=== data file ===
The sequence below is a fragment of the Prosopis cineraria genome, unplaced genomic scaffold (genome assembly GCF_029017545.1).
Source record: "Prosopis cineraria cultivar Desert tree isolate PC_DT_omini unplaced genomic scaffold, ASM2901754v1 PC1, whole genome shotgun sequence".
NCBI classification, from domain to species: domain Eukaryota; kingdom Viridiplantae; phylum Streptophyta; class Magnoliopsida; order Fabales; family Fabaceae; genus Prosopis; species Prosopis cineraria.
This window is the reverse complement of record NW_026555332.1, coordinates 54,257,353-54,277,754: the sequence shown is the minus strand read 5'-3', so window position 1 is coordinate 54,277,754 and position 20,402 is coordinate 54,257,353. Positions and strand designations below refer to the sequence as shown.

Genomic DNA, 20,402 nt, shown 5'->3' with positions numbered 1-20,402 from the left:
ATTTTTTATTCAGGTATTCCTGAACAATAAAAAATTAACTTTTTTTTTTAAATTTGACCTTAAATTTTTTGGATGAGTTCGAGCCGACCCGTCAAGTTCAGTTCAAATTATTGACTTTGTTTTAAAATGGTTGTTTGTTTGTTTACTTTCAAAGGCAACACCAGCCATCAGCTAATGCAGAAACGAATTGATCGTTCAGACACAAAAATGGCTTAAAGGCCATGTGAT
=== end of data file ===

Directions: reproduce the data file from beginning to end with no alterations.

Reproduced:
The sequence below is a fragment of the Prosopis cineraria genome, unplaced genomic scaffold (genome assembly GCF_029017545.1).
Source record: "Prosopis cineraria cultivar Desert tree isolate PC_DT_omini unplaced genomic scaffold, ASM2901754v1 PC1, whole genome shotgun sequence".
NCBI classification, from domain to species: domain Eukaryota; kingdom Viridiplantae; phylum Streptophyta; class Magnoliopsida; order Fabales; family Fabaceae; genus Prosopis; species Prosopis cineraria.
This window is the reverse complement of record NW_026555332.1, coordinates 54,257,353-54,277,754: the sequence shown is the minus strand read 5'-3', so window position 1 is coordinate 54,277,754 and position 20,402 is coordinate 54,257,353. Positions and strand designations below refer to the sequence as shown.

Genomic DNA, 20,402 nt, shown 5'->3' with positions numbered 1-20,402 from the left:
ATTTTTTATTCAGGTATTCCTGAACAATAAAAAATTAACTTTTTTTTTTAAATTTGACCTTAAATTTTTTGGATGAGTTCGAGCCGACCCGTCAAGTTCAGTTCAAATTATTGACTTTGTTTTAAAATGGTTGTTTGTTTGTTTACTTTCAAAGGCAACACCAGCCATCAGCTAATGCAGAAACGAATTGATCGTTCAGACACAAAAATGGCTTAAAGGCCATGTGAT